CSI meets Law & Order: Supreme Court rules lab techs must testify in court

The Supreme Court ruled Thursday that the practice of permitting substitutes to testify about forensic evidence violates defendants’ constitutional rights to confront their accusers.

Ron Jaffe / Courtesy of CBS / File
This photo from CSI's 200th episode shows two of TV's most famous forensic experts. Real-life forensic technicians must now be available to appear in court when their lab results are submitted as evidence, ruled the Supreme Court on Thursday.

Laboratory technicians who conduct forensic tests in a criminal investigation must be available – personally – to present and explain their findings, the US Supreme Court ruled on Thursday.

In a 5-to-4 decision, the high court said a criminal defendant has a Sixth Amendment right to confront the lab analyst who conducted the work – rather than merely a stand-in or substitute representative from the same lab.

“We hold that surrogate testimony … does not meet the constitutional requirement,” Justice Ruth Bader Ginsburg wrote in the majority opinion.

The ruling, in a New Mexico driving-under-the-influence case, expands a 2009 Supreme Court decision that required laboratory technicians to be available for cross-examination whenever forensic reports are introduced as evidence in a trial.

State officials had argued that the test results were machine-generated and that it didn’t matter who had performed the test.

Thursday’s ruling makes clear that it is not enough to send any laboratory representative to court with forensic test results – it must the same analyst who performed the underlying tests that are being entered as evidence.

“The comparative reliability of an analyst’s testimonial report drawn from machine-produced data does not overcome the Sixth Amendment bar,” Justice Ginsburg said.

“The analysts who write reports that the prosecution introduces must be made available for confrontation even if they possess the scientific acumen of Mme. Curie and the veracity of Mother Teresa,” Ginsburg added, quoting language from the 2009 decision.

The ruling comes at a time when prosecutors are increasingly relying on forensic evidence involving scientific methods of measurement in criminal cases.

It also comes at time when state criminal laboratories are already struggling to keep up with an ever-increasing number of subpoenas requiring analysts to appear personally in court.

In a dissent, Justice Anthony Kennedy noted that from 2008 to 2010, the number of subpoenas requiring analysts from New Mexico labs to testify in impaired-driving cases had increased by 71 percent, to 1,600. He noted that New Mexico employs 10 analysts.

“The result has been, in the laboratory’s words, ‘chaotic,’ ” he wrote.

Justice Kennedy added: “Scarce state resources could be committed to other urgent needs in the criminal justice system.”

The decision, in Bullcoming v. New Mexico (09-10876), stems from the case of Donald Bullcoming. In August 2005, he was arrested in Farmington, New Mexico, on charges of driving while intoxicated (DWI). Mr. Bullcoming rear-ended a truck stopped at an intersection. He failed a field sobriety test but refused to take a breath test.

Police obtained a warrant and transported Bullcoming to a hospital to take a blood sample. The sample was sent to a state laboratory where it was tested by Curtis Caylor, a technician. It registered a concentration of alcohol of .21 grams per 100 milliliters of blood.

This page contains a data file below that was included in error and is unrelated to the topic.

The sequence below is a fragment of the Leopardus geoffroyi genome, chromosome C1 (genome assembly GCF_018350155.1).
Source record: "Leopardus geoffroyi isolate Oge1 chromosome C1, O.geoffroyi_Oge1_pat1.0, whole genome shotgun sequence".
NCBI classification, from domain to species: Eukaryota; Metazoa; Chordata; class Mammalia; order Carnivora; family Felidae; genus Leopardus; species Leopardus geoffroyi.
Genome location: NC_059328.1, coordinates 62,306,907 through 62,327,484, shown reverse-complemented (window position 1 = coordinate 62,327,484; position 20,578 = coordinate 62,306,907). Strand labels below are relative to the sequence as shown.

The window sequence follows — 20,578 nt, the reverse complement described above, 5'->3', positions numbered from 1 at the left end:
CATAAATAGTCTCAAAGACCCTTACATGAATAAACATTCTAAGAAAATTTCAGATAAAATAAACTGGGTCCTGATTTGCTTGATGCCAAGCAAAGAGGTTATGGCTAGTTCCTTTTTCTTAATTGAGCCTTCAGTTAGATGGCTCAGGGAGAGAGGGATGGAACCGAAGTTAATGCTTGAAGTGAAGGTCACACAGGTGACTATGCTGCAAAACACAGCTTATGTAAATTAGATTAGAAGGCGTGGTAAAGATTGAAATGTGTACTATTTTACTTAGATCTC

A reading of .08 is sufficient to prove DWI, and a reading of more than .16 is aggravated DWI.

At Bullcoming’s trial, the nurse who took the blood sample at the hospital and the arresting police officer testified. But when it came time to introduce the laboratory report, prosecutors called Gerasimos Razatos, a different technician who had neither performed nor supervised the analysis shown in the report. Mr. Caylor, who did perform the analysis, was not present at the trial.

Bullcoming’s lawyer argued that Caylor’s absence from the trial violated his client’s Sixth Amendment right to confront witnesses against him. The state countered that there is no human component in the blood analysis other than looking at the machine and recording the result. In effect, the state said, Bullcoming’s accuser was the machine, not Caylor.

Bullcoming was found guilty of DWI.

His lawyer raised the confrontation clause issue both at trial and on appeal. The New Mexico Supreme Court upheld the conviction, ruling that even though the lab report was a form of testimony, its introduction by a different laboratory technician was sufficient to fulfill a defendant’s right to confrontation.

In reversing that decision, Ginsburg said that courts could not permit one analyst, who had not performed a particular test, to substitute for the testimony of the analyst who did.

Ginsburg said the point of the Sixth Amendment’s confrontation clause isn’t that the testimony or evidence being introduced at a trial is reliable. The point of the clause is that reliability will be assessed in a particular manner: through testing in the crucible of cross-examination.

“The clause does not tolerate dispensing with confrontation simply because the court believes that questioning one witness about another’s testimonial statements provides a fair enough opportunity for cross-examination,” Ginsburg wrote.

“When the state elected to introduce Caylor’s certification, Caylor became a witness Bullcoming had the right to confront,” she said. “Our precedent cannot sensibly be read any other way.”

In addition to Ginsburg, the majority included Justices Antonin Scalia, Clarence Thomas, Sonia Sotomayor, and Elena Kagan.

Joining Kennedy in dissent were Chief Justice John Roberts, and Justices Stephen Breyer and Samuel Alito.

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